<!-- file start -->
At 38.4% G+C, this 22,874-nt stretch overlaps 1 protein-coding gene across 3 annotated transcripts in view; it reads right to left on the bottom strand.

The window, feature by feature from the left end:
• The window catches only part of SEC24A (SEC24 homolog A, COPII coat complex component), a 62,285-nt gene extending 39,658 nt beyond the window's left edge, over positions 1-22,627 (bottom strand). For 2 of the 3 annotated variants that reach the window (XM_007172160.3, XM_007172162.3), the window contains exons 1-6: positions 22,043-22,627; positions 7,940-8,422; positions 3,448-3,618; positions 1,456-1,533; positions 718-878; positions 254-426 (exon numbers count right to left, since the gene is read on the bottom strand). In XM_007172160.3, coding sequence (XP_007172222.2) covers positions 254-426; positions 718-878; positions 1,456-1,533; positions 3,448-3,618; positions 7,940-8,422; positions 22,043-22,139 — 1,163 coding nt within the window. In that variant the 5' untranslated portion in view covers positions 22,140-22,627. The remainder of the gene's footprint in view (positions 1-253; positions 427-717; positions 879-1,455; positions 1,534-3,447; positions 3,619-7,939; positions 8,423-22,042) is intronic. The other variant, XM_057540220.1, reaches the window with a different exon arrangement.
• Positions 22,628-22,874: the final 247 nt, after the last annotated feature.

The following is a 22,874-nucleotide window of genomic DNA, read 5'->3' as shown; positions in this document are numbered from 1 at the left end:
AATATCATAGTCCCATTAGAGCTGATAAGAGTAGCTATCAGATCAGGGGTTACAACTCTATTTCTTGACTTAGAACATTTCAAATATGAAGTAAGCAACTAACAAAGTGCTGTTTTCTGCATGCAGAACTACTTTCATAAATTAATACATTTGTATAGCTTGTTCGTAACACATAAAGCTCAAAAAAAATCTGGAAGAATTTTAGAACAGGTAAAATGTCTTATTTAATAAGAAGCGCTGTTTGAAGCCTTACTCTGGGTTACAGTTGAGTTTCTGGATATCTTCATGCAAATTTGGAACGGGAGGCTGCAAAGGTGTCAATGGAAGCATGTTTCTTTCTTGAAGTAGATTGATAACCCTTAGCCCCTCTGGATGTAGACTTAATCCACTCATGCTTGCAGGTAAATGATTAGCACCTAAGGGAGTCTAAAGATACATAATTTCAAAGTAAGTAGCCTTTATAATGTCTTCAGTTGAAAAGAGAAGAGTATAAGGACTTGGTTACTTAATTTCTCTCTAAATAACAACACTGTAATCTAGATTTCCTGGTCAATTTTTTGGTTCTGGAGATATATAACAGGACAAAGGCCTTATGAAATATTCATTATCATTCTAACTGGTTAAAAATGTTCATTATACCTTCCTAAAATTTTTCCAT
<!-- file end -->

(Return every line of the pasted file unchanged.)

At 38.4% G+C, this 22,874-nt stretch overlaps 1 protein-coding gene across 3 annotated transcripts in view; it reads right to left on the bottom strand.

The window, feature by feature from the left end:
• The window catches only part of SEC24A (SEC24 homolog A, COPII coat complex component), a 62,285-nt gene extending 39,658 nt beyond the window's left edge, over positions 1-22,627 (bottom strand). For 2 of the 3 annotated variants that reach the window (XM_007172160.3, XM_007172162.3), the window contains exons 1-6: positions 22,043-22,627; positions 7,940-8,422; positions 3,448-3,618; positions 1,456-1,533; positions 718-878; positions 254-426 (exon numbers count right to left, since the gene is read on the bottom strand). In XM_007172160.3, coding sequence (XP_007172222.2) covers positions 254-426; positions 718-878; positions 1,456-1,533; positions 3,448-3,618; positions 7,940-8,422; positions 22,043-22,139 — 1,163 coding nt within the window. In that variant the 5' untranslated portion in view covers positions 22,140-22,627. The remainder of the gene's footprint in view (positions 1-253; positions 427-717; positions 879-1,455; positions 1,534-3,447; positions 3,619-7,939; positions 8,423-22,042) is intronic. The other variant, XM_057540220.1, reaches the window with a different exon arrangement.
• Positions 22,628-22,874: the final 247 nt, after the last annotated feature.

The following is a 22,874-nucleotide window of genomic DNA, read 5'->3' as shown; positions in this document are numbered from 1 at the left end:
AATATCATAGTCCCATTAGAGCTGATAAGAGTAGCTATCAGATCAGGGGTTACAACTCTATTTCTTGACTTAGAACATTTCAAATATGAAGTAAGCAACTAACAAAGTGCTGTTTTCTGCATGCAGAACTACTTTCATAAATTAATACATTTGTATAGCTTGTTCGTAACACATAAAGCTCAAAAAAAATCTGGAAGAATTTTAGAACAGGTAAAATGTCTTATTTAATAAGAAGCGCTGTTTGAAGCCTTACTCTGGGTTACAGTTGAGTTTCTGGATATCTTCATGCAAATTTGGAACGGGAGGCTGCAAAGGTGTCAATGGAAGCATGTTTCTTTCTTGAAGTAGATTGATAACCCTTAGCCCCTCTGGATGTAGACTTAATCCACTCATGCTTGCAGGTAAATGATTAGCACCTAAGGGAGTCTAAAGATACATAATTTCAAAGTAAGTAGCCTTTATAATGTCTTCAGTTGAAAAGAGAAGAGTATAAGGACTTGGTTACTTAATTTCTCTCTAAATAACAACACTGTAATCTAGATTTCCTGGTCAATTTTTTGGTTCTGGAGATATATAACAGGACAAAGGCCTTATGAAATATTCATTATCATTCTAACTGGTTAAAAATGTTCATTATACCTTCCTAAAATTTTTCCAT